A little bit of everything. Tooling is just one part. Our new vision and strategy are about reimagining how all the parts in our system can work better at scale. For example, if you look at our components, they're really not atomic nor composable. Everything is superglued together. So you'll see that we are reinvesting in hardening our foundations to redefine our sub-systems such as color, space, typography, and layout.
Atlassian is going through hypergrowth. We used to have five products, and now we have over 18. We started with six designers back in the day, and we have over 450 designers now. So we definitely have to make the system more flexible and composable to meet our needs.
There are different layers and types of work. There is a book called "Org Design for Design Orgs" by Peter Merholz and Kristin Skinner, where they talk about the layers of scope and scale — the surface layer, structure, strategy, and the big picture. So speaking in these terms, I'm covering strategy and the big picture, and then I have other teammates at each layer working from surface to structure to strategy.
Starting out in design systems, we enter the surface layer. In their day to day, they're receiving focused and specific tasks. They're looking at research, visual design, and things like typography, color, layout, etc. They're developing their craft and learning about design systems.
The next layer up, we have those with mid-level to senior experience. They're working on the overall strategy of how to lay our foundation, setting infrastructure, and creating new tooling. They are establishing standards and best practices, helping shape that language.
For leads and principals, we start working more with leadership, working together to get buy-in and funding, hiring and scaling our team, and big-picture things like our new vision and strategy. We’re connecting the design system to more of the business value. Every layer leads and coaches others.
I've been learning a lot as I've grown in my role over the past few years. What are we working on, and why? Why do we exist? What direction are we heading in? What makes a vision and strategy concrete? How do we get buy-in and funding to reinvest in the system to evolve it? My day-to-day is very much less in surface and structure layers these days.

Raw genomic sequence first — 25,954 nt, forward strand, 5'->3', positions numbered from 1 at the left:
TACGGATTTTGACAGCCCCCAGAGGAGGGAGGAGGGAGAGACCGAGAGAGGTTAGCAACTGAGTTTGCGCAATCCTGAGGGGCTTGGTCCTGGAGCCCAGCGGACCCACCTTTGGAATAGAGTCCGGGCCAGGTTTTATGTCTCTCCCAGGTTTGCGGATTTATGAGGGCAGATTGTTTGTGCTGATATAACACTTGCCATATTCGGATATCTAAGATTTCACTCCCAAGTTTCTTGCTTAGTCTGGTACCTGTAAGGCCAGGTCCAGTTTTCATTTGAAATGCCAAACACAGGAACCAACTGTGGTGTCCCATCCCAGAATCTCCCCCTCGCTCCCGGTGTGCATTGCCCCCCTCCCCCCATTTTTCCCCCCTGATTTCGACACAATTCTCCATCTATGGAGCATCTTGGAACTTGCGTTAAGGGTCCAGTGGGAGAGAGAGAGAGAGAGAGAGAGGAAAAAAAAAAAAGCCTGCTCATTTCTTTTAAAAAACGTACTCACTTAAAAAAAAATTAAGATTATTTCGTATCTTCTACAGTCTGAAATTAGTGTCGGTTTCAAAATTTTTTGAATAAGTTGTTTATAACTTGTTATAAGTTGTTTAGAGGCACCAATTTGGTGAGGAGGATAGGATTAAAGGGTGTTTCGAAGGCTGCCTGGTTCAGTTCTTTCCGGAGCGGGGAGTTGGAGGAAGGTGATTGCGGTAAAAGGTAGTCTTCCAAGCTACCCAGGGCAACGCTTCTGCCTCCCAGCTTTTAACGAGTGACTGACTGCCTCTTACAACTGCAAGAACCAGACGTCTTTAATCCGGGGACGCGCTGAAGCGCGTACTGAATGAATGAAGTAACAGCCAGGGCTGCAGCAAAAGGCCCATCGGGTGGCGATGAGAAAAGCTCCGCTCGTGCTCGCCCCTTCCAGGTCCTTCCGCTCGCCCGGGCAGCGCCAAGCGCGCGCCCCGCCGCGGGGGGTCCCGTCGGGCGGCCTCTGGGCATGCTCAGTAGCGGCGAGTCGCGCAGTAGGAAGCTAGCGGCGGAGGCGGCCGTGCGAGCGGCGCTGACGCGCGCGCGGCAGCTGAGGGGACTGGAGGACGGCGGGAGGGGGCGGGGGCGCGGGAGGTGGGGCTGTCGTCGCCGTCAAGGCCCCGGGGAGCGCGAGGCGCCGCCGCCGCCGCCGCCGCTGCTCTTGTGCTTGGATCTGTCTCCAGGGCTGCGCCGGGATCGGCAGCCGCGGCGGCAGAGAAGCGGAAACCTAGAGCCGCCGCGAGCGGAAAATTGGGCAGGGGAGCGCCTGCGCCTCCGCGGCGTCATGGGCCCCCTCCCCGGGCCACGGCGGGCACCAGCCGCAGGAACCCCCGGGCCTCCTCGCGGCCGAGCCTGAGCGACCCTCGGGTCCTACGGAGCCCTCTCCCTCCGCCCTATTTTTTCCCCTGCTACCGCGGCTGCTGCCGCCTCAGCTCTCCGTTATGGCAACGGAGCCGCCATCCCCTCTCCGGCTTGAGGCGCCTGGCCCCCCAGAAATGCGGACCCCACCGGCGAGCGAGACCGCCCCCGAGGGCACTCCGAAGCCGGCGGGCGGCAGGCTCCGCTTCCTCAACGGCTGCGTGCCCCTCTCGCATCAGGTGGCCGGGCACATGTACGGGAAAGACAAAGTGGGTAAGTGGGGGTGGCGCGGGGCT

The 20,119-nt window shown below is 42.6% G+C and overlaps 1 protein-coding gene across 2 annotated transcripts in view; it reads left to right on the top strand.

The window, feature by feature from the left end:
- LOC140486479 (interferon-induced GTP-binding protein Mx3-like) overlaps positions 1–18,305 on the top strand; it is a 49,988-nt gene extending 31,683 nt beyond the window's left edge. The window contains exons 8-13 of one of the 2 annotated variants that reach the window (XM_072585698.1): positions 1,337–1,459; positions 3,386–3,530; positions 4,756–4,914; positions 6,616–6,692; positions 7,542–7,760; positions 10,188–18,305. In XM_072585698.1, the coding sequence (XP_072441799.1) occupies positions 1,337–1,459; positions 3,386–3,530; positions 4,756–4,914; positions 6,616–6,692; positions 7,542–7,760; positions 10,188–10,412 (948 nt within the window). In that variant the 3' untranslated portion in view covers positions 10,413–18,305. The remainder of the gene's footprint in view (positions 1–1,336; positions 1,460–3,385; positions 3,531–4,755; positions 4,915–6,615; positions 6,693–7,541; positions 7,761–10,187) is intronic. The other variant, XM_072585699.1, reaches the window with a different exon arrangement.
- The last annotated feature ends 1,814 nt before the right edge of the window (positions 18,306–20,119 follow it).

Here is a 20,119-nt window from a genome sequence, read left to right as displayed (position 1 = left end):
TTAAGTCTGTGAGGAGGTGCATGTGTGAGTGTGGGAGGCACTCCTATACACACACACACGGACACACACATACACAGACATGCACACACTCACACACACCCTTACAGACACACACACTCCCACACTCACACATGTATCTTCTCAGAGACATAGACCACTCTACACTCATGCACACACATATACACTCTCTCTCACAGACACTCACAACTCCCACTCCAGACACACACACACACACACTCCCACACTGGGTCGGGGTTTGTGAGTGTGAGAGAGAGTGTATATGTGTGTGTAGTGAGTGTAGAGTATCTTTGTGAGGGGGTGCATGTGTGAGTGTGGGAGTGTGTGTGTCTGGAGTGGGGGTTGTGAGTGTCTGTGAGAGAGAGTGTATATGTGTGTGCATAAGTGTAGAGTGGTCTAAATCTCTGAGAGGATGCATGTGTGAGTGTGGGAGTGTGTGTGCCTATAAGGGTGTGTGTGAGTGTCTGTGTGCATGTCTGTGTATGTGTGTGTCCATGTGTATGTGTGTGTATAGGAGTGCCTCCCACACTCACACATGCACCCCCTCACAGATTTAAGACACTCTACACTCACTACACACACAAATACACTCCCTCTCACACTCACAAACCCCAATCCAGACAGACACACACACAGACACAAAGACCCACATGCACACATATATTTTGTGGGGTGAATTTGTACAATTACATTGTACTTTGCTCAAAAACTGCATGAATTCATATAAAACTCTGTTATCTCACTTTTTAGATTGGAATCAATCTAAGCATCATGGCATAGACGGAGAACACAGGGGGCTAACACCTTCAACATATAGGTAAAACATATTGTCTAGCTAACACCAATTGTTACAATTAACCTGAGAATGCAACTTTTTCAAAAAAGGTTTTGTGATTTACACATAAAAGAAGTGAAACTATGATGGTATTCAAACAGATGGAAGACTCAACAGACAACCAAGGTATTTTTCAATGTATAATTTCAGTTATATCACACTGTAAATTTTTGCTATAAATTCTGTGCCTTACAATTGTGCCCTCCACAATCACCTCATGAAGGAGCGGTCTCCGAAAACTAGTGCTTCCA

A big part of my role is leading the creation and evangelization of our vision and strategy. It’s about looking into the future, leading strategic initiatives, and engaging with stakeholders to define how our systems of systems will become.
I've learned how to let go of all the day-to-day in-the-weeds things. The more I let go, the more others have room to grow in their roles. So I'm staying high level, and if they get stuck or need some coaching – I'm always there to help.
You know how I said that the third version was released, and there was no formal team governing it? So you can imagine how almost everything automatically went into the system through all sorts of varying contributions, which created API and designs that were quite inconsistent. All these factors are invisible, all very messy.
All the pains the team faced also stayed invisible, and it felt like this for a good two and a half years. It got me to a point when I wrote up an extensive diagnosis of "The State of Atlassian Design System" — I articulated our deepest systemic problems: why the system was not modern, why it couldn't scale, and what patterns we faced repeatedly.
This analysis drew the attention of the CXO, who was shocked at the state it was in, since the design system was near and dear to him. So he started getting closer to the problem to understand why we needed to invest in the design system again.
The team hit a point where we just couldn't scale or evolve the system further. Instead, we were drowning in KTLO, support, and maintenance. The diagnosis was the catalyst of a months-long effort — the creation of a strong business case with our leadership team — where we crafted a story to share our vision and strategy, backed up by ROI numbers to secure funding, trust, and a shared understanding.
When you're creating a vision, not only do you need to establish a story and strategy for where you want to go, you want to take others along the journey. You want to inspire them to help make the vision come true because they want to live in the future where the vision is a reality.